Plants are the new art. Where a painting might look flat and static, a leafy green “living wall” of plants is a three-dimensional alternative that changes subtly throughout the day and dramatically as it fills out over time.
The sensible question is whether these trendy, organic décor darlings will survive in a climate where dry air and extreme heat take a toll on even the hardiest species. We asked Julie Davis Farrow, founder and CEO of Plantscapers in Rancho Mirage, what it takes to plant the idea and watch it grow.
A living wall is … In our offerings, it’s a wall filled with lush 4- or 6-inch living (or replica) plants. Made to reflect a client’s interiors, it can be any size. We have done very architectural ones with straight, clean lines and flowing ones with curves and pops of color.
These are walls with benefits? Yes. Plants make people feel good. They lower stress and enhance productivity, absorb sound, create a soothing environment, boost comfort levels, and remove indoor pollution. Living walls create a great deal of happiness called “biophilia.” This necessary component of human health signals our own biology’s desires to commune with nature every day.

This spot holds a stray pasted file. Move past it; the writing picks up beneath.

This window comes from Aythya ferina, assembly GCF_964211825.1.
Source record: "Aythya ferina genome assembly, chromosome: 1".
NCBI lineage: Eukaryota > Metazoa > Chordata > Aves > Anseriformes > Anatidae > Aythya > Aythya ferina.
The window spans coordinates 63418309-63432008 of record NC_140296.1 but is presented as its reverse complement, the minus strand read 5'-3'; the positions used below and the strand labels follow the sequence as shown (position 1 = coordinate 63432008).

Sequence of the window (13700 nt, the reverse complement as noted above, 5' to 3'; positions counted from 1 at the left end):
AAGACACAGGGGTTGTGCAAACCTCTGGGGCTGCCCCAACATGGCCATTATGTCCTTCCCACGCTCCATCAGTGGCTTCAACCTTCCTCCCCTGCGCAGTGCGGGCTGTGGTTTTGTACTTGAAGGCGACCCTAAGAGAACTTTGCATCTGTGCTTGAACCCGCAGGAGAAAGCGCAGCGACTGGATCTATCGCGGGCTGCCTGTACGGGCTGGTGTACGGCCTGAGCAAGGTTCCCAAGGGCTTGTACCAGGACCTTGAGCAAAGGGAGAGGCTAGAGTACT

Will the walls thrive here? In the right area they will, which we analyze on our consultations. We consider lighting, humidity, and temperature. In the desert, living walls work best inside. We can install anywhere, on drywall, brick, or cement.
So what’s the fine print? They are maintained by a computerized automatic watering system or by hand, but living walls still require professional maintenance weekly. This includes watering, fertilizing, trimming, shining, spraying for insects if necessary, and making timely replacements. We also create easy-maintenance walls from preserved mosses or high-end replica plants: no special lights or water required, just light dusting.